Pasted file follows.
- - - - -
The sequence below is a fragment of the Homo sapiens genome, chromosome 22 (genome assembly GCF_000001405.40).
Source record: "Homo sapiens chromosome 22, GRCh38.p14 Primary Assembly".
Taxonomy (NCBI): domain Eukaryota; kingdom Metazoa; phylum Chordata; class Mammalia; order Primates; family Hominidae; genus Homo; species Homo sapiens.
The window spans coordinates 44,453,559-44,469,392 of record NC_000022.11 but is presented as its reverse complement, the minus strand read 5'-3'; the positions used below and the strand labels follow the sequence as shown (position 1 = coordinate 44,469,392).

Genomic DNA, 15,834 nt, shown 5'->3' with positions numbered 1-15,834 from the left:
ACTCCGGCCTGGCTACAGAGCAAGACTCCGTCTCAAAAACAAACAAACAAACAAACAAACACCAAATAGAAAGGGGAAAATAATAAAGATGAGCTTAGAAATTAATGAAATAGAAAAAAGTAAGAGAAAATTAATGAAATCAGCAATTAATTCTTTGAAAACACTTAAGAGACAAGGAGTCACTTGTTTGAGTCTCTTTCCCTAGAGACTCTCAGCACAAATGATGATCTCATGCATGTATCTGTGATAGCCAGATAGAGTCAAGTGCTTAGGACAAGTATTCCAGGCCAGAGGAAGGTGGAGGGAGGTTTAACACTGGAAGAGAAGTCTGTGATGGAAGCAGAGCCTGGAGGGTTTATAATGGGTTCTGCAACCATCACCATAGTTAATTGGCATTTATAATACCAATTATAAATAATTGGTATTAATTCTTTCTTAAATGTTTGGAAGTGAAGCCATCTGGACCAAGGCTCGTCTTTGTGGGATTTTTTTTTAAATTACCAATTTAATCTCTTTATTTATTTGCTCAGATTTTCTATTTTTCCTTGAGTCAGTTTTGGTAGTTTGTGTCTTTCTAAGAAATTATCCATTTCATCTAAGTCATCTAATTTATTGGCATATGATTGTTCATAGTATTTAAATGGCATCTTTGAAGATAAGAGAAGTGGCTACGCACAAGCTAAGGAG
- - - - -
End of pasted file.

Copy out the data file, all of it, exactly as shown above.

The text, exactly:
The sequence below is a fragment of the Homo sapiens genome, chromosome 22 (genome assembly GCF_000001405.40).
Source record: "Homo sapiens chromosome 22, GRCh38.p14 Primary Assembly".
Taxonomy (NCBI): domain Eukaryota; kingdom Metazoa; phylum Chordata; class Mammalia; order Primates; family Hominidae; genus Homo; species Homo sapiens.
The window spans coordinates 44,453,559-44,469,392 of record NC_000022.11 but is presented as its reverse complement, the minus strand read 5'-3'; the positions used below and the strand labels follow the sequence as shown (position 1 = coordinate 44,469,392).

Genomic DNA, 15,834 nt, shown 5'->3' with positions numbered 1-15,834 from the left:
ACTCCGGCCTGGCTACAGAGCAAGACTCCGTCTCAAAAACAAACAAACAAACAAACAAACACCAAATAGAAAGGGGAAAATAATAAAGATGAGCTTAGAAATTAATGAAATAGAAAAAAGTAAGAGAAAATTAATGAAATCAGCAATTAATTCTTTGAAAACACTTAAGAGACAAGGAGTCACTTGTTTGAGTCTCTTTCCCTAGAGACTCTCAGCACAAATGATGATCTCATGCATGTATCTGTGATAGCCAGATAGAGTCAAGTGCTTAGGACAAGTATTCCAGGCCAGAGGAAGGTGGAGGGAGGTTTAACACTGGAAGAGAAGTCTGTGATGGAAGCAGAGCCTGGAGGGTTTATAATGGGTTCTGCAACCATCACCATAGTTAATTGGCATTTATAATACCAATTATAAATAATTGGTATTAATTCTTTCTTAAATGTTTGGAAGTGAAGCCATCTGGACCAAGGCTCGTCTTTGTGGGATTTTTTTTTAAATTACCAATTTAATCTCTTTATTTATTTGCTCAGATTTTCTATTTTTCCTTGAGTCAGTTTTGGTAGTTTGTGTCTTTCTAAGAAATTATCCATTTCATCTAAGTCATCTAATTTATTGGCATATGATTGTTCATAGTATTTAAATGGCATCTTTGAAGATAAGAGAAGTGGCTACGCACAAGCTAAGGAG